Diamonds Made of 'Stardust,' UMass Geoscientist Suggests (Science Daily 8/6)
"In the Aug. 6 issue of the journal Science, University of Massachusetts geoscientist Stephen Haggerty contends that some of the carbon in diamonds comes from outer space. Haggerty argues against the long-held view that the carbon in diamond comes from the remains of plants and marine organisms as they decayed under the high temperatures and pressures of the EarthÕs deep interior. The invited review is titled, 'A Diamond Trilogy: Superplumes, Supercontinents, and Supernovae.'"
Proof Found of Early Organisms (AP 8/4)
"The earliest direct evidence of organisms pumping oxygen into Earth's ancient atmosphere has been found in the fossilized remnants of bacterial slime, according to research that also gives scientists a new tool in the hunt for life on Mars. The 2 1/2 billion-year-old molecular fossils from Australia show that early forms of life began paving the evolutionary path for oxygen-breathing animals at least 700 million years earlier than previously known, researchers said in Thursday's journal Nature."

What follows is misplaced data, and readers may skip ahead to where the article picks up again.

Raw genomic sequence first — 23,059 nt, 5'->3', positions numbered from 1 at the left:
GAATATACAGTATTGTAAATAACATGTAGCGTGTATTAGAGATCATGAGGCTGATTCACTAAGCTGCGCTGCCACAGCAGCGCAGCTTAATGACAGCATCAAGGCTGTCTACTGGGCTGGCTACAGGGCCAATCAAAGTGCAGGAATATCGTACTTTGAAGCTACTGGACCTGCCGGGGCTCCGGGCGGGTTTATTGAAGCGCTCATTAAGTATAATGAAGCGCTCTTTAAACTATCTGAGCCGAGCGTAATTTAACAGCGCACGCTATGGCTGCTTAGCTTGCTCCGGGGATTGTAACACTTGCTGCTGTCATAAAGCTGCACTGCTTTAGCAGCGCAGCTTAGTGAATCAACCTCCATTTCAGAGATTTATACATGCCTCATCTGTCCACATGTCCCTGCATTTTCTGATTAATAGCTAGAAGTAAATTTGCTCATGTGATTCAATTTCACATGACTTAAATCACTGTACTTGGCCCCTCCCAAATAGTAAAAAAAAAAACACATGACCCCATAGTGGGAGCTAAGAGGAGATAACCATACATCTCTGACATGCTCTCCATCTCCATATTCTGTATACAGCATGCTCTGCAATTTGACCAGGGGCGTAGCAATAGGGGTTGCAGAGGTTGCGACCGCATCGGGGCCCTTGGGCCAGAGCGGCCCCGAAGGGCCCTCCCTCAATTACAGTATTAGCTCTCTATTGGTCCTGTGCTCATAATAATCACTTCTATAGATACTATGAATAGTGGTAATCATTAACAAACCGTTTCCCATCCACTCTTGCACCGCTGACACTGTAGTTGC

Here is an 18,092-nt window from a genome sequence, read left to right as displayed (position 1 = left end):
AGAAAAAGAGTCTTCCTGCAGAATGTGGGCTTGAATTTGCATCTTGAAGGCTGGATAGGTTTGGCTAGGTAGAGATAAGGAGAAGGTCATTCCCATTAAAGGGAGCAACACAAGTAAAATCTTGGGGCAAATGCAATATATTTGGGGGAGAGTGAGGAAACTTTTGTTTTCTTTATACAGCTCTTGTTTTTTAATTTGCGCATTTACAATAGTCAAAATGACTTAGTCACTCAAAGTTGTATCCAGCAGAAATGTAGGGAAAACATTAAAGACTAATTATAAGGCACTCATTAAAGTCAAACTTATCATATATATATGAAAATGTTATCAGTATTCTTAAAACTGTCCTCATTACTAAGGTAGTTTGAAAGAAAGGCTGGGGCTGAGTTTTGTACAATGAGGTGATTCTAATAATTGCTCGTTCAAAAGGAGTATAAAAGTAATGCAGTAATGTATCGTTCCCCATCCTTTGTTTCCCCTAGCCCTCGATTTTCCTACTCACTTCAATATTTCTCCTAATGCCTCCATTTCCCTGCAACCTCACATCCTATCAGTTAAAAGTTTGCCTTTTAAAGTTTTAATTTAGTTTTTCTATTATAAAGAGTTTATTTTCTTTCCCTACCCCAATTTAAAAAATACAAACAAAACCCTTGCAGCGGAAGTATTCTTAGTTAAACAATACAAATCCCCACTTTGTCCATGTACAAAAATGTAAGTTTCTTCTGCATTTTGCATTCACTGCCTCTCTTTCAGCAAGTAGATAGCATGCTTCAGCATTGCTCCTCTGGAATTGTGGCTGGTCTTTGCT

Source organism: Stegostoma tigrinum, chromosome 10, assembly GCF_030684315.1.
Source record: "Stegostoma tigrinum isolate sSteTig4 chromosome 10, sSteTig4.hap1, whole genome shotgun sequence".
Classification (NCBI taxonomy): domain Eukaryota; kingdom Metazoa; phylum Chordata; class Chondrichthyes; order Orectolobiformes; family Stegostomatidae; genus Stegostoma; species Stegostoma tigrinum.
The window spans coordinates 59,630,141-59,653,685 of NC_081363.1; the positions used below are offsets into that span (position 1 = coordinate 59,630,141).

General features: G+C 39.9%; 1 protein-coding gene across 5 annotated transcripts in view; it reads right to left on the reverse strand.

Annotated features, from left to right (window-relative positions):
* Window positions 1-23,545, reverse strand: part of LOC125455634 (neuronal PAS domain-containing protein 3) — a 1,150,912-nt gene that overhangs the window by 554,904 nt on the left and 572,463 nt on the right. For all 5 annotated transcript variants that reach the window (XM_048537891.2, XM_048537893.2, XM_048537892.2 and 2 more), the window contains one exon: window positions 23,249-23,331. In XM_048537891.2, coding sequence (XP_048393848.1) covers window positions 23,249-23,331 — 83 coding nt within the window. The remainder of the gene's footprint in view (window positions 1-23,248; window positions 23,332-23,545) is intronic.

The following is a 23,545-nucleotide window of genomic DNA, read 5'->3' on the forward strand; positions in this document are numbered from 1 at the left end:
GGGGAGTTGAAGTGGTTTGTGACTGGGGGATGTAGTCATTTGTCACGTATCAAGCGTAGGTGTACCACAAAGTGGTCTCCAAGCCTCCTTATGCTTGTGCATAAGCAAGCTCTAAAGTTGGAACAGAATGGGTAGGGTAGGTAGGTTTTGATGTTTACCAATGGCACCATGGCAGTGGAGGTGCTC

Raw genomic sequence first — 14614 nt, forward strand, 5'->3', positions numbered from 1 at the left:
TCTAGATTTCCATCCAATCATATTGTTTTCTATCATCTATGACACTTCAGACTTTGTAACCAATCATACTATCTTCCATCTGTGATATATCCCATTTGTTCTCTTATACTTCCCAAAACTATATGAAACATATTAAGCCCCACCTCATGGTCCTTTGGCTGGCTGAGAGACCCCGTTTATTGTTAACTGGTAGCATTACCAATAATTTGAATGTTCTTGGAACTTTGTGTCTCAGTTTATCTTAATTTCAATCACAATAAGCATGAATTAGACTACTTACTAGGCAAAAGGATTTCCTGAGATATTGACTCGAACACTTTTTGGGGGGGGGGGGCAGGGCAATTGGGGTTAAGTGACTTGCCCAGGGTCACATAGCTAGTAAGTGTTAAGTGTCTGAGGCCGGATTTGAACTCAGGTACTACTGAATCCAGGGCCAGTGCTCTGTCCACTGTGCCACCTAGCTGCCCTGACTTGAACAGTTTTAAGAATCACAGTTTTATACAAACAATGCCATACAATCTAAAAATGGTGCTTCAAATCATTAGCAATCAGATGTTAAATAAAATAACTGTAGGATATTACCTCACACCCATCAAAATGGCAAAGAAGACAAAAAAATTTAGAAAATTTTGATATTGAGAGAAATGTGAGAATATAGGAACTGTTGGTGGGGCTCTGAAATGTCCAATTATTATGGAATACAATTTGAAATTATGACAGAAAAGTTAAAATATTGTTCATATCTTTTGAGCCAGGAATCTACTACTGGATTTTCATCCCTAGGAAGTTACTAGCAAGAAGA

Mount Baker Sets Snowfall Record (AP 8/3)
"Americans sweltering in the summer heat may want to take a moment to imagine 95 feet of snow in the driveway. That's how much accumulated last winter at Mount Baker, Wash., setting a seasonal snowfall record for the United States and the world, the National Climatic Data Center announced Monday. The National Climate Extremes Committee said the 1998-99 snowfall at Mount Baker totaled 1,140 inches."
Satellite Images of Arctic Declassified (CNN 8/3)
"Scientists studying global warming now have access to 59 previously classified satellite images of the Arctic Ocean, Vice President Gore said Monday. The National Imagery and Mapping Agency at the request of the National Science Foundation approved release of the high-resolution images of the Arctic Ocean. Two images, taken by U.S. intelligence satellites, are available online at the National Snow and Ice Data Center."
Nearby Supernova May Have Caused Mini-Extinction (Science Daily 8/3)